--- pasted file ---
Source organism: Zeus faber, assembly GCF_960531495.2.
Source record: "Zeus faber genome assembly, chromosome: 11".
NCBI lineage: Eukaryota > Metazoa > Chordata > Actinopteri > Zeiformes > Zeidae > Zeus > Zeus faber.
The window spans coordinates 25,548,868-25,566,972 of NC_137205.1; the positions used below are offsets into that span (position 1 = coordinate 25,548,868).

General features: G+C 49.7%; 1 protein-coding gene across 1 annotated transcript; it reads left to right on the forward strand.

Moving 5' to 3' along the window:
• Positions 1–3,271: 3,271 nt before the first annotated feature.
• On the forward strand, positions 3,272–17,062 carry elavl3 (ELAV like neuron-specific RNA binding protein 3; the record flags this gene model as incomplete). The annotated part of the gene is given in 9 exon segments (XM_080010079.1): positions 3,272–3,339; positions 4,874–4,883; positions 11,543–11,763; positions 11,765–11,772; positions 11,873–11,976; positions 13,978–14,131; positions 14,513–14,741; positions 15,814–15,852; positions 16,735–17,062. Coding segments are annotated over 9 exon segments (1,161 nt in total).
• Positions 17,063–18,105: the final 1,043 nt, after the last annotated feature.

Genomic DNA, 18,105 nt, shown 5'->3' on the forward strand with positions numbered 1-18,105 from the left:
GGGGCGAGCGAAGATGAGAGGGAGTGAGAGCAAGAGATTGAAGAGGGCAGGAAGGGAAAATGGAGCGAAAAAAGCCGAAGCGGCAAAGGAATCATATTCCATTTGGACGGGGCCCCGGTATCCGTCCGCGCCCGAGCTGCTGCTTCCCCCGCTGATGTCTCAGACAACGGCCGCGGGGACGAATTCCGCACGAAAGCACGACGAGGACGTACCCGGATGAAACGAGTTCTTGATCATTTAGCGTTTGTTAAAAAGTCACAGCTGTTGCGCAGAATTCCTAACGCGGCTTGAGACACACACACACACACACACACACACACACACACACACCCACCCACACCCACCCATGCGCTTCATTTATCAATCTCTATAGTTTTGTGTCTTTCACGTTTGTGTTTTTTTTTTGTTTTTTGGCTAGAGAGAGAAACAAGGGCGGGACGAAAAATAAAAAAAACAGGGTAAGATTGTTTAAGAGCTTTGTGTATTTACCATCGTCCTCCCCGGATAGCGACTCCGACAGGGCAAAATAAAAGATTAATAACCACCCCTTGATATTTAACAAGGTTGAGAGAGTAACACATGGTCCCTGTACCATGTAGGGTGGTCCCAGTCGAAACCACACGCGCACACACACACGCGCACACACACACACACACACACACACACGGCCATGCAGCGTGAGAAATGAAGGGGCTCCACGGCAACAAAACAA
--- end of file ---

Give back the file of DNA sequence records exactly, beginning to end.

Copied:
Source organism: Zeus faber, assembly GCF_960531495.2.
Source record: "Zeus faber genome assembly, chromosome: 11".
NCBI lineage: Eukaryota > Metazoa > Chordata > Actinopteri > Zeiformes > Zeidae > Zeus > Zeus faber.
The window spans coordinates 25,548,868-25,566,972 of NC_137205.1; the positions used below are offsets into that span (position 1 = coordinate 25,548,868).

General features: G+C 49.7%; 1 protein-coding gene across 1 annotated transcript; it reads left to right on the forward strand.

Moving 5' to 3' along the window:
• Positions 1–3,271: 3,271 nt before the first annotated feature.
• On the forward strand, positions 3,272–17,062 carry elavl3 (ELAV like neuron-specific RNA binding protein 3; the record flags this gene model as incomplete). The annotated part of the gene is given in 9 exon segments (XM_080010079.1): positions 3,272–3,339; positions 4,874–4,883; positions 11,543–11,763; positions 11,765–11,772; positions 11,873–11,976; positions 13,978–14,131; positions 14,513–14,741; positions 15,814–15,852; positions 16,735–17,062. Coding segments are annotated over 9 exon segments (1,161 nt in total).
• Positions 17,063–18,105: the final 1,043 nt, after the last annotated feature.

Genomic DNA, 18,105 nt, shown 5'->3' on the forward strand with positions numbered 1-18,105 from the left:
GGGGCGAGCGAAGATGAGAGGGAGTGAGAGCAAGAGATTGAAGAGGGCAGGAAGGGAAAATGGAGCGAAAAAAGCCGAAGCGGCAAAGGAATCATATTCCATTTGGACGGGGCCCCGGTATCCGTCCGCGCCCGAGCTGCTGCTTCCCCCGCTGATGTCTCAGACAACGGCCGCGGGGACGAATTCCGCACGAAAGCACGACGAGGACGTACCCGGATGAAACGAGTTCTTGATCATTTAGCGTTTGTTAAAAAGTCACAGCTGTTGCGCAGAATTCCTAACGCGGCTTGAGACACACACACACACACACACACACACACACACACACACCCACCCACACCCACCCATGCGCTTCATTTATCAATCTCTATAGTTTTGTGTCTTTCACGTTTGTGTTTTTTTTTTGTTTTTTGGCTAGAGAGAGAAACAAGGGCGGGACGAAAAATAAAAAAAACAGGGTAAGATTGTTTAAGAGCTTTGTGTATTTACCATCGTCCTCCCCGGATAGCGACTCCGACAGGGCAAAATAAAAGATTAATAACCACCCCTTGATATTTAACAAGGTTGAGAGAGTAACACATGGTCCCTGTACCATGTAGGGTGGTCCCAGTCGAAACCACACGCGCACACACACACGCGCACACACACACACACACACACACACACGGCCATGCAGCGTGAGAAATGAAGGGGCTCCACGGCAACAAAACAA